Litter Box Issues
Litter box problems are the most common behavior issue with cats. Unfortunately, it often leads to banning the cat outdoors, abandonment, or even surrender to the shelter when their owners cannot handle it anymore. While stress is often a common cause of litter box issues, medical conditions can also lead to this problem. If your cat is having litter box issues, we always recommend letting a veterinarian examine your cat so that they can better discuss your options.
Medical Conditions that can lead to house soiling/accidents:
-Cystitis (bladder inflammation or a bladder infection)
-Arthritis (arthritic kitties often have a hard time climbing into and out of the litter box)
If your veterinarian rules out medical issues, they will likely discuss other situations that can lead your cat to avoid the litter box.
Some common causes include:
-too few litter boxes for the number of cats (the official rule is one more litter box than the number of cats in the household)
-hooded litter box (hoods should be removed until the problem resolves)
-dirty litter box
-litter box location (cats prefer litter boxes in quiet, secluded areas)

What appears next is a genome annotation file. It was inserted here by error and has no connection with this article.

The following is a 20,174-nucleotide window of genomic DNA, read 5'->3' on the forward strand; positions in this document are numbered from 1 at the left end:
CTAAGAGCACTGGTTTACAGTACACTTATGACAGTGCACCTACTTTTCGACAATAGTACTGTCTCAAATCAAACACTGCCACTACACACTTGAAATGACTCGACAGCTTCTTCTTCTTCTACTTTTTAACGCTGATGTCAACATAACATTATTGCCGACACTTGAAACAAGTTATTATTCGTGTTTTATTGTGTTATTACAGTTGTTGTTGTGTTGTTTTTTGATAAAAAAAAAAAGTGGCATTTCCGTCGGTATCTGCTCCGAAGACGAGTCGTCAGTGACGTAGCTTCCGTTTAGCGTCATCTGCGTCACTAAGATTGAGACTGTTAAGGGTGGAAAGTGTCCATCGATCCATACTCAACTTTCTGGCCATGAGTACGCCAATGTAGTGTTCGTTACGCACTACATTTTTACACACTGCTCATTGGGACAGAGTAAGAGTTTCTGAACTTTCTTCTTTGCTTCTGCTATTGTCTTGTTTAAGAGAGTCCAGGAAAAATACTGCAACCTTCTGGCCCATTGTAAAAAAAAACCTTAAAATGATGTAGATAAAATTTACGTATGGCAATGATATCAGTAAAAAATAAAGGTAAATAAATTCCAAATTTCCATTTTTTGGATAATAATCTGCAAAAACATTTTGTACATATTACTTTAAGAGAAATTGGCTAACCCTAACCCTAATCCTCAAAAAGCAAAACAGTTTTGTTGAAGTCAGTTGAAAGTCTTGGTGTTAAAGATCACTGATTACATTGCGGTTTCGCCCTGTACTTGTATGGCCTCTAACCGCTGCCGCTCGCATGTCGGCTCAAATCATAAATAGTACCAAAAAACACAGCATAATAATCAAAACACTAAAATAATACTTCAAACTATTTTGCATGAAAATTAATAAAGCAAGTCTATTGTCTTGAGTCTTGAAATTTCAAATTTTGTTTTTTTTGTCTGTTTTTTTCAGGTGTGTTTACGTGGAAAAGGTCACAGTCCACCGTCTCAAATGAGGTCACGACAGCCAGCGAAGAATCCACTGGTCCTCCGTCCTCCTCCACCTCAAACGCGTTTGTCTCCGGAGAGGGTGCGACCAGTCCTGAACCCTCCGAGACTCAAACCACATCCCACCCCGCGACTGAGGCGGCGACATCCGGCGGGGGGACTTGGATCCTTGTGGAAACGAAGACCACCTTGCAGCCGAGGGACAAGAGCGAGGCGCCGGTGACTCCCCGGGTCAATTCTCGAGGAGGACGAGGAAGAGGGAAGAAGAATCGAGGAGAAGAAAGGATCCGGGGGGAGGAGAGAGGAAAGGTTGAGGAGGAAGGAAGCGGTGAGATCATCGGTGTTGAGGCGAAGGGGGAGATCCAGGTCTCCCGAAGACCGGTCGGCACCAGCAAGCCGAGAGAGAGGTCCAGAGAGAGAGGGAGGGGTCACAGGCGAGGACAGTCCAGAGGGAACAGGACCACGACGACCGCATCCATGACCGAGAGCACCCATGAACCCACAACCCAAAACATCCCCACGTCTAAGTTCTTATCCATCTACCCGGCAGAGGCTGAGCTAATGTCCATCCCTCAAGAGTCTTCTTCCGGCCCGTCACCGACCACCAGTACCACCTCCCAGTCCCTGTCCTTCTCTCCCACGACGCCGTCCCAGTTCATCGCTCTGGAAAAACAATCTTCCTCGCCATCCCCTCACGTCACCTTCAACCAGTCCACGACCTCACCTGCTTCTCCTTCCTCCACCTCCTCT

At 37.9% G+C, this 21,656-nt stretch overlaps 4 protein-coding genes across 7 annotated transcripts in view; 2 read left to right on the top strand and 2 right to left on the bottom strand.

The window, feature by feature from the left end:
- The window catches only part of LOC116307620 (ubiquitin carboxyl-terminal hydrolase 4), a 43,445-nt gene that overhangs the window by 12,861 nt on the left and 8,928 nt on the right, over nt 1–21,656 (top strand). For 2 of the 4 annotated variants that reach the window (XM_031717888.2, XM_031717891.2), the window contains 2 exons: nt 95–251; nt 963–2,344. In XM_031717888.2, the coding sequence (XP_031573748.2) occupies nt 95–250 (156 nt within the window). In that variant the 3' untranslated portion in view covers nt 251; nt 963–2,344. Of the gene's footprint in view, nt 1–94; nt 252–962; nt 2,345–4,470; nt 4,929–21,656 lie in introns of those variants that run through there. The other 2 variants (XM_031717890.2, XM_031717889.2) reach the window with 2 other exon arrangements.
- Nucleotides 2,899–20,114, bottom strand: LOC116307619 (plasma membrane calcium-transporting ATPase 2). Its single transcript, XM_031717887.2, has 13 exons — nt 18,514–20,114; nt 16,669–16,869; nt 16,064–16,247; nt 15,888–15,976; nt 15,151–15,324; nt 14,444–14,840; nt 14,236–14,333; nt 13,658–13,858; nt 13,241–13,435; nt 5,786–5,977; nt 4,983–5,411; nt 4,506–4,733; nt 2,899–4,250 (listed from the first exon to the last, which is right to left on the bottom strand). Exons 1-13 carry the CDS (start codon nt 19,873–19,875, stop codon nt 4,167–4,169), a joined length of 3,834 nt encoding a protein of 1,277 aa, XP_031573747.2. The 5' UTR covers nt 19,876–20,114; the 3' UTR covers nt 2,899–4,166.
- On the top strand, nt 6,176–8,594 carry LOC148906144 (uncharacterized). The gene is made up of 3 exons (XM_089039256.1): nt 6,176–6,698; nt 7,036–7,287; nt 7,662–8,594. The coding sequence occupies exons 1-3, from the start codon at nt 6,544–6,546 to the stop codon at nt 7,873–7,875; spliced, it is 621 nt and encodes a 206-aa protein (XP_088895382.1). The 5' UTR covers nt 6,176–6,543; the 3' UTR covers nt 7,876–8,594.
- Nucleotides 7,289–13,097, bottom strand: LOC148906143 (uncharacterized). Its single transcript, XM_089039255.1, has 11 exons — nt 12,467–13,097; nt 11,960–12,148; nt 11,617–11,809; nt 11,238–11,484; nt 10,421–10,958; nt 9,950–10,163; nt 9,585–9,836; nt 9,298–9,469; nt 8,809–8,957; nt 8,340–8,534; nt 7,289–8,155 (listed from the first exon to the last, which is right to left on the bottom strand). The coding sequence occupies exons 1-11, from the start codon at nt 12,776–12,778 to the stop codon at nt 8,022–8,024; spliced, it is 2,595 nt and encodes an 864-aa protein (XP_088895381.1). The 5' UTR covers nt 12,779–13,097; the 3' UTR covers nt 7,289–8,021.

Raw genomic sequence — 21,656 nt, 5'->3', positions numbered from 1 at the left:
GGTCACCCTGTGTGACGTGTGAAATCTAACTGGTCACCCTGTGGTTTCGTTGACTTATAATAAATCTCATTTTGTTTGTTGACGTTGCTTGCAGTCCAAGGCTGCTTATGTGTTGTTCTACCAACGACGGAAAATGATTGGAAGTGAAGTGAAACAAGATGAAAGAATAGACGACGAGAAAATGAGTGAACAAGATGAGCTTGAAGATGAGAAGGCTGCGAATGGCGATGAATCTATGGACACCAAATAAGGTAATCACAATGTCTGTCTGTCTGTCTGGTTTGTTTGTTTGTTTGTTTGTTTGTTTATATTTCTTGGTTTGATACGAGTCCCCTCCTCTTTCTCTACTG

-recent change of litter type or liner type
-side height (elderly cats or small kittens can have difficulty climbing in to large boxes)
-size (most cats prefer a very large box)
-too many cats in the household
-a new pet or new person in the house
-other stressful events in the household
The smell of urine in carpet, bedding, or furniture, will continue to attract the cat, so a thorough cleaning is a must. If the item is washable, we recommend washing it in hot water and bleach. Use a black light to identify soiled areas of carpet. The carpet should be thoroughly cleaned and a cleaner can be injected into the carpet pad using a needle and syringe. There are many odor eliminating cleaners out there, but “Zero Odor Pet” products have been highly recommended to us.
Unfortunately, feline litter box issues can be very complex and there is no easy solution that will fix every cat. Diagnosing and treating underlying medical conditions can help many cats. Healthy cats can benefit when stressors are identified and removed, and litter box issues are corrected. Soiled areas should be identified and properly cleaned. When these efforts have failed, we will try anti-anxiety medications if indicated. However, these medications are rarely effective by themselves. We recommend making an appointment with your veterinarian to discuss any litter box issues your cat may be having.